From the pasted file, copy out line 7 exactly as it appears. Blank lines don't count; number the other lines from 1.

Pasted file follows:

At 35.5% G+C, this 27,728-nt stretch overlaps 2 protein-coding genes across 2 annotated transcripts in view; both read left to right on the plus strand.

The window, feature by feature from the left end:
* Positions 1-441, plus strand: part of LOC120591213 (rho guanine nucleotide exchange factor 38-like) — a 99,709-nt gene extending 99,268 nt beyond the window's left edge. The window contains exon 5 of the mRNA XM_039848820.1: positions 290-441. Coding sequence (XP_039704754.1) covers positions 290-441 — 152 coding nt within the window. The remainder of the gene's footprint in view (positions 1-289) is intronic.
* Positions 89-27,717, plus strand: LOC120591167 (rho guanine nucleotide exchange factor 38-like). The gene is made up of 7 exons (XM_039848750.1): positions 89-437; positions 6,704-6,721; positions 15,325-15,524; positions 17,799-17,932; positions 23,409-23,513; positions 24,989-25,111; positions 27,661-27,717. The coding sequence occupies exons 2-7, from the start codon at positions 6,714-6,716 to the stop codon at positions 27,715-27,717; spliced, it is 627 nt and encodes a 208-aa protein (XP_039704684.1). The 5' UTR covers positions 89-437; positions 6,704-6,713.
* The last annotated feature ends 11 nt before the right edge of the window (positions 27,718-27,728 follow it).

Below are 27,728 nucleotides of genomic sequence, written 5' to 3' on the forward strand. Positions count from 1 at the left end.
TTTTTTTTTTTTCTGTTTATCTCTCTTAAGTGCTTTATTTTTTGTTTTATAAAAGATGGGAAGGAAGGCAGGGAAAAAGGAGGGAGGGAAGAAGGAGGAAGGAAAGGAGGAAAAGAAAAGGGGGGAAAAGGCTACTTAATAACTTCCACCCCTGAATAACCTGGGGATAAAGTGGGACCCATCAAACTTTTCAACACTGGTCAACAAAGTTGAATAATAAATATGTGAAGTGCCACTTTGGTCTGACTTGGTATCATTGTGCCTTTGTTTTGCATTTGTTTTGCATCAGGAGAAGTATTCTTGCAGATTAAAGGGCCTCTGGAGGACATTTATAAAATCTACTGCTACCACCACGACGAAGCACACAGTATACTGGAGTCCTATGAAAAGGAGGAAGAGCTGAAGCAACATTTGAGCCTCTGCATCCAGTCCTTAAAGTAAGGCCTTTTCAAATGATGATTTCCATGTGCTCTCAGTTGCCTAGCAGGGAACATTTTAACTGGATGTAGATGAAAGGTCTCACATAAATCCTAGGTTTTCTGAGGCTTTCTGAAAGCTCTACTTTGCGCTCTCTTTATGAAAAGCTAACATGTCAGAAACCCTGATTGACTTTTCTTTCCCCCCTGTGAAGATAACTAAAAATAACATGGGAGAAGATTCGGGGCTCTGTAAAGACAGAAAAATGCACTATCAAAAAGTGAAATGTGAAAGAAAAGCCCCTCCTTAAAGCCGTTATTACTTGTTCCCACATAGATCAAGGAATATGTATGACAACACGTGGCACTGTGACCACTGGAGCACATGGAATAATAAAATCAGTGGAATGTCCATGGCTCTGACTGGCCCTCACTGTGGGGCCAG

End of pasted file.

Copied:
TTTTTTTTTTTTCTGTTTATCTCTCTTAAGTGCTTTATTTTTTGTTTTATAAAAGATGGGAAGGAAGGCAGGGAAAAAGGAGGGAGGGAAGAAGGAGGAAGGAAAGGAGGAAAAGAAAAGGGGGGAAAAGGCTACTTAATAACTTCCACCCCTGAATAACCTGGGGATAAAGTGGGACCCATCAAACTTTTCAACACTGGTCAACAAAGTTGAATAATAAATATGTGAAGTGCCACTTTGGTCTGACTTGGTATCATTGTGCCTTTGTTTTGCATTTGTTTTGCATCAGGAGAAGTATTCTTGCAGATTAAAGGGCCTCTGGAGGACATTTATAAAATCTACTGCTACCACCACGACGAAGCACACAGTATACTGGAGTCCTATGAAAAGGAGGAAGAGCTGAAGCAACATTTGAGCCTCTGCATCCAGTCCTTAAAGTAAGGCCTTTTCAAATGATGATTTCCATGTGCTCTCAGTTGCCTAGCAGGGAACATTTTAACTGGATGTAGATGAAAGGTCTCACATAAATCCTAGGTTTTCTGAGGCTTTCTGAAAGCTCTACTTTGCGCTCTCTTTATGAAAAGCTAACATGTCAGAAACCCTGATTGACTTTTCTTTCCCCCCTGTGAAGATAACTAAAAATAACATGGGAGAAGATTCGGGGCTCTGTAAAGACAGAAAAATGCACTATCAAAAAGTGAAATGTGAAAGAAAAGCCCCTCCTTAAAGCCGTTATTACTTGTTCCCACATAGATCAAGGAATATGTATGACAACACGTGGCACTGTGACCACTGGAGCACATGGAATAATAAAATCAGTGGAATGTCCATGGCTCTGACTGGCCCTCACTGTGGGGCCAG